In the past I have been quite dismissive of the claim that easy money is to blame for the financial crisis of 2008. To be sure, the claim that the Fed “kept interest rates too low for too long” so that people gorge on credit regardless of ability to pay en masse doesn’t pass the smell test when contrasted to the problem of tightening during a large negative supply shock and the impact of the subsequent severe disinflation on money contracts, the result of lack of accommodation of excess money demand (a shock in itself) has on nearly everything having to do with markets and the economy, and a complete and persistent disregard for conditions on the ground and human welfare by monetary authorities. The former condition could not ever justify nor necessitate the latter, at least to the degree executed, except perhaps in the eyes of sadomontarists who have an all too holy an alliance with prices and extra-tight money for a good measure of illumination toward financial saintliness.
I have to hand it to David Beckworth who, with his new paper on the end of inflation targeting, almost had me convinced that perhaps there is something to the claim, at least until I started writing this post. In the paper he contrasts two extreme failures of inflation targeting, one having to do with failure to ignore positive productivity shocks that tend to cause a drop in prices in which the central bank would loosen policy by reducing interest rates below the market clearing level to keep inflation on track. That, in turn, causes an excess accumulation of capital and distortion of price signals that would, by and large, serve as a natural stabilizer if left alone; and the other extreme having to do with tightening during a negative supply shock with which I completely agree.
It makes sense. And along with that particular contrast, Beckworth attempts to demonstrate that failure to ignore a positive productivity shock is what lead to the “irrational exuberance,” to borrow a phrase from Greenspan, of the early and mid-portions of the 2000s decade shown in graphs of productivity growth in the US over the course of several decades. It may even be somewhat true. But the argument has, from my prospective, an overall logical problem because the gap in trend NGDP from recessions in 2001 and 2003 wasn’t closed until 2005. And if I might be so bold, it’s the gap that provides context for the stance of policy over time, if we’re to assume that symmetry is what matters. I suppose it might be reasonable to argue that some form of natural adjustment took place between 2001 and 2005 to make the previous NGDP trend irrelevant. But given the time natural healing has taken to partially mitigate the Great Recession, there appears to be a gap in logic there that has yet to be explained considering that NDGP targeting is advocated as a replacement.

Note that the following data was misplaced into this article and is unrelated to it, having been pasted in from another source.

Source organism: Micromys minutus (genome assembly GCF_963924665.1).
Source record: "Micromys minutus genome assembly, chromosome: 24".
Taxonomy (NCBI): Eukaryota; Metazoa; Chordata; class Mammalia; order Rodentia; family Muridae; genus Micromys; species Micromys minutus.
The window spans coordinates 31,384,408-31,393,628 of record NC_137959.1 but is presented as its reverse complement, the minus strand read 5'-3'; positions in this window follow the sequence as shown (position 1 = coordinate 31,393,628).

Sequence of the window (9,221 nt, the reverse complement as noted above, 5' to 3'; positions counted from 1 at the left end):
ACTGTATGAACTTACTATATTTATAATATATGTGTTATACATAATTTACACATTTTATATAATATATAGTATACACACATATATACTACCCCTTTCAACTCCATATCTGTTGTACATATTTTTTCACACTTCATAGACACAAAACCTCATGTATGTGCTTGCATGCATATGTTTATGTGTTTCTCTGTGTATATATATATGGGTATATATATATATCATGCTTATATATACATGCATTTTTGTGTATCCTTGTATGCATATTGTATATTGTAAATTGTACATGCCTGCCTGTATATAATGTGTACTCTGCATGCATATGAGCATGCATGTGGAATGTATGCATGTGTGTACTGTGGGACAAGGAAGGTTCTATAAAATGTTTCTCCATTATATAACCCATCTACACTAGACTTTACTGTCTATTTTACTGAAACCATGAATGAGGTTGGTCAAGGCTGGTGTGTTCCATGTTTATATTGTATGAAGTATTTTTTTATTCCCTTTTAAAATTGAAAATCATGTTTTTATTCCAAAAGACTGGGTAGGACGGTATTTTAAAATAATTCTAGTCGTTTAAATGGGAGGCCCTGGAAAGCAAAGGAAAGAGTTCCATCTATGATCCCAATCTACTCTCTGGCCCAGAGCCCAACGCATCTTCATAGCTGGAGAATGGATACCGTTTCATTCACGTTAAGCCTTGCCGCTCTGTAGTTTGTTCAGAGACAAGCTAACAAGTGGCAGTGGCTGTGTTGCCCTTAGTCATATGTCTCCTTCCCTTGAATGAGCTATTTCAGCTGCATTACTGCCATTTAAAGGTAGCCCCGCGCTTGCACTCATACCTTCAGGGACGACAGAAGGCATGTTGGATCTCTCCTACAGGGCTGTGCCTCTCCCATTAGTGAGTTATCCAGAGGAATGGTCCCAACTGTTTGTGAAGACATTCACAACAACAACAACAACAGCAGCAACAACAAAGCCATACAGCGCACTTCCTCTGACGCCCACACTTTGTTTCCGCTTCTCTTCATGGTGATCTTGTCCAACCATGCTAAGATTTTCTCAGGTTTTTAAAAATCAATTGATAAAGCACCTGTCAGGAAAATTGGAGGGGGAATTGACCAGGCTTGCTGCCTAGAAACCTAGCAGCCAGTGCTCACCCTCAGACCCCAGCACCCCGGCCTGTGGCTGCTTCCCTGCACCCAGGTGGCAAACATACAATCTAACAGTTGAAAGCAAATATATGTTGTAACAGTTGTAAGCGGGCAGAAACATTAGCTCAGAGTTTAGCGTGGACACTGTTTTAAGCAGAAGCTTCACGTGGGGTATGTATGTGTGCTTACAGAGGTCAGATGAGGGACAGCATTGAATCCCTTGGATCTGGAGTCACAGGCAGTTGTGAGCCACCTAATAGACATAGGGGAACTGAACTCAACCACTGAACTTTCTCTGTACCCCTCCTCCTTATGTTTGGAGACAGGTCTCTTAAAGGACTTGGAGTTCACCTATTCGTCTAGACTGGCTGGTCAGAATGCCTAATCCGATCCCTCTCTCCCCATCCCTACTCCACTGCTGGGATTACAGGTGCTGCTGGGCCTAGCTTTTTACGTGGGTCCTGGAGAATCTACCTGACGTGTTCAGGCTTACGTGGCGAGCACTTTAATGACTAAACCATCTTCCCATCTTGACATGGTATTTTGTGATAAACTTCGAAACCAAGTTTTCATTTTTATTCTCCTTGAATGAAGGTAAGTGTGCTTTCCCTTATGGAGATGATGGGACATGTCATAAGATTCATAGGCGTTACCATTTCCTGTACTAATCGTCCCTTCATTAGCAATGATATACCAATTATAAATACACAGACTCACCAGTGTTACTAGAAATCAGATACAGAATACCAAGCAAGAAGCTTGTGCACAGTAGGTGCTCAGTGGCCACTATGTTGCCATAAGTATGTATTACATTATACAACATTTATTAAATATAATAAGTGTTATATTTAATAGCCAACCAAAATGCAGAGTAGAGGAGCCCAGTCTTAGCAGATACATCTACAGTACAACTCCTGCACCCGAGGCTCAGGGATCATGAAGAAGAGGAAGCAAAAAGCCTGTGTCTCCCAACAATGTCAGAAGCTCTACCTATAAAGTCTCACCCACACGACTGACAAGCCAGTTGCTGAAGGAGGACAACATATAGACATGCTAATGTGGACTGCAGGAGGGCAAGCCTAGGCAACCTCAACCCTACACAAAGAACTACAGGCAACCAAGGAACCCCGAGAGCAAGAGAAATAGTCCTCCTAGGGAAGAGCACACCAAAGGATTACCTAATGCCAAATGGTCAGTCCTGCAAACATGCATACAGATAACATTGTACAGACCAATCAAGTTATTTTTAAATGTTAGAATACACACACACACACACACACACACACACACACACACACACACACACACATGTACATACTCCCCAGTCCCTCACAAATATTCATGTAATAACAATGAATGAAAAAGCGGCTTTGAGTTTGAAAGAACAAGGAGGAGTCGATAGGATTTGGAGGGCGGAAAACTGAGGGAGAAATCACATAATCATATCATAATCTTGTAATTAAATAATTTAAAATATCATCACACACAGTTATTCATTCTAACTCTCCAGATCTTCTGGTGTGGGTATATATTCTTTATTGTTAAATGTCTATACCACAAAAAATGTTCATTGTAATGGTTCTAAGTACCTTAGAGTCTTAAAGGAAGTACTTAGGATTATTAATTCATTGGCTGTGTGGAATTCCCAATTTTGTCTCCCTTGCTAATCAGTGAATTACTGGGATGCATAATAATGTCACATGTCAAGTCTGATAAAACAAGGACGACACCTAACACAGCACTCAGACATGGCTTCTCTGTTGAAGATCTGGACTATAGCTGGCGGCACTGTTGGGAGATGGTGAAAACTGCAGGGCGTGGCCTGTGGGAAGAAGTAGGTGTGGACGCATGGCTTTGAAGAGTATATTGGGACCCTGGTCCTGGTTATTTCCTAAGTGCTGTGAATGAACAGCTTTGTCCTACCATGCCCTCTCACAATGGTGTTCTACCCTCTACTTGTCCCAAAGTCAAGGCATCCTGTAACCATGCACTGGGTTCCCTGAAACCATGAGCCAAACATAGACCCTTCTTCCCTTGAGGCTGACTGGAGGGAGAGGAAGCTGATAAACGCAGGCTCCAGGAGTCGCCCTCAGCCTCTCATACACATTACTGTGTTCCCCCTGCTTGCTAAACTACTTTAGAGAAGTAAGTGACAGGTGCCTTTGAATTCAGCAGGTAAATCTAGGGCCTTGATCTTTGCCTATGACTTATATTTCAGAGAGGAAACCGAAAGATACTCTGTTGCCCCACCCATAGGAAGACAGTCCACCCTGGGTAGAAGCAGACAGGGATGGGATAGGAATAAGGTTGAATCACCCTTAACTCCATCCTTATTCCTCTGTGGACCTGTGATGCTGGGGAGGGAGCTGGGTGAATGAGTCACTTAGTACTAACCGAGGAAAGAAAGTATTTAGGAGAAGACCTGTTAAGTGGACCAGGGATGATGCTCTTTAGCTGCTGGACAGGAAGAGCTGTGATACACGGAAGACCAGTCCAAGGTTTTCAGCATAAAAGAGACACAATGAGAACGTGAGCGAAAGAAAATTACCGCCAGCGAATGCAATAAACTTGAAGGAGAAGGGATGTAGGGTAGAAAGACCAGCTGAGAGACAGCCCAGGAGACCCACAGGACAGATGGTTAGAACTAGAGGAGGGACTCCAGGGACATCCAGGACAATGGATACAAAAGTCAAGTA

It’s not that I disagree with the theme of the paper or conclusion. I have argued very passionately that inflation targeting is a disaster and needs to go. When it goes, however, it needs to be replaced with something. I hate to admit it, but I think of myself as being more anti-inflation-targeting than pro-NGDPLT, being driven in large part by the portion of personal disaster attributable to IT has wrought on my life; a sort of up-close-and-personal radicalization process that can never be undone. The idea of NGDPLT is, thus far, without equal in proposition of satisfaction. It would be livable, in theory, while IT has been proven to not be livable in practice as evidenced by the last six years of varying degrees of financial chaos with the appearance of nobody in charge.
To invert this thought a bit, I am bothered by the adherence of inflationistas everywhere to the price level CPI as if that is the only thing that matters at any given time. I haven’t found any academic research that says that. Additionally, nobody has shown that a 1% inflation rate is superior to any other stable rate however derived. Rao Aiyagari found papers by the inflationistas themselves that don’t prove that. Yet, there are reams of papers that challenge those points, in addition to pointing out logic behind having a higher rate or, in the case of Beckworth (and others), pointing out that IT incentivizes incoherent monetary responses to the totality of macro conditions in real-time. The unhealthy fixation on low inflation, the lower the better, in contrast to the point of having a stable rate or some other nominal anchor is, on the whole, unjustified and painfully so. Thus, I fail to see the problem of letting go of IT, the vacuum-packed Friedman rule, and all the rest of IT-related nonsense that culminate in a logical dead-end from which humanity should be spared.
HT: Lars Christensen